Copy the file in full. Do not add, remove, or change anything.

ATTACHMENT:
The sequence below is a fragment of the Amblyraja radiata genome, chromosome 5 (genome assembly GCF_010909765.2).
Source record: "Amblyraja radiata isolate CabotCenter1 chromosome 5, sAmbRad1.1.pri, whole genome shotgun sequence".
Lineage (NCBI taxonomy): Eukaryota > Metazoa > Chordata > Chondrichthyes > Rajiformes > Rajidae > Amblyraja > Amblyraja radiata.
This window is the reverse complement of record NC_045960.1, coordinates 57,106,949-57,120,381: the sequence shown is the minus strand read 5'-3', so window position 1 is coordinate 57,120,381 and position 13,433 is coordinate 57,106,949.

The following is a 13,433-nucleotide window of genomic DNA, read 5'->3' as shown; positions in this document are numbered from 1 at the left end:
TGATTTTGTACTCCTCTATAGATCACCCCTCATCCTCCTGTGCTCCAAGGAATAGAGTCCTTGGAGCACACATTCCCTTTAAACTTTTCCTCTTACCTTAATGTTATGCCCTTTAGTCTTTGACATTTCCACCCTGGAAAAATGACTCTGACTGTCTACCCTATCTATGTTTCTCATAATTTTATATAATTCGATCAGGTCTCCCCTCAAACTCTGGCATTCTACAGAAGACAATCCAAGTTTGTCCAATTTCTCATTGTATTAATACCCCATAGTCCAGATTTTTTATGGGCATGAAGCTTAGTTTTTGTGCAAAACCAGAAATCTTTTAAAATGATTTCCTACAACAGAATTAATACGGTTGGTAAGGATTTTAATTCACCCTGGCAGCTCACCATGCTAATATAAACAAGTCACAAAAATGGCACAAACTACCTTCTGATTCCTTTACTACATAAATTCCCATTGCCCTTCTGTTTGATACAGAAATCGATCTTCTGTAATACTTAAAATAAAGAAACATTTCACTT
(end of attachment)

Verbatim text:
The sequence below is a fragment of the Amblyraja radiata genome, chromosome 5 (genome assembly GCF_010909765.2).
Source record: "Amblyraja radiata isolate CabotCenter1 chromosome 5, sAmbRad1.1.pri, whole genome shotgun sequence".
Lineage (NCBI taxonomy): Eukaryota > Metazoa > Chordata > Chondrichthyes > Rajiformes > Rajidae > Amblyraja > Amblyraja radiata.
This window is the reverse complement of record NC_045960.1, coordinates 57,106,949-57,120,381: the sequence shown is the minus strand read 5'-3', so window position 1 is coordinate 57,120,381 and position 13,433 is coordinate 57,106,949.

The following is a 13,433-nucleotide window of genomic DNA, read 5'->3' as shown; positions in this document are numbered from 1 at the left end:
TGATTTTGTACTCCTCTATAGATCACCCCTCATCCTCCTGTGCTCCAAGGAATAGAGTCCTTGGAGCACACATTCCCTTTAAACTTTTCCTCTTACCTTAATGTTATGCCCTTTAGTCTTTGACATTTCCACCCTGGAAAAATGACTCTGACTGTCTACCCTATCTATGTTTCTCATAATTTTATATAATTCGATCAGGTCTCCCCTCAAACTCTGGCATTCTACAGAAGACAATCCAAGTTTGTCCAATTTCTCATTGTATTAATACCCCATAGTCCAGATTTTTTATGGGCATGAAGCTTAGTTTTTGTGCAAAACCAGAAATCTTTTAAAATGATTTCCTACAACAGAATTAATACGGTTGGTAAGGATTTTAATTCACCCTGGCAGCTCACCATGCTAATATAAACAAGTCACAAAAATGGCACAAACTACCTTCTGATTCCTTTACTACATAAATTCCCATTGCCCTTCTGTTTGATACAGAAATCGATCTTCTGTAATACTTAAAATAAAGAAACATTTCACTT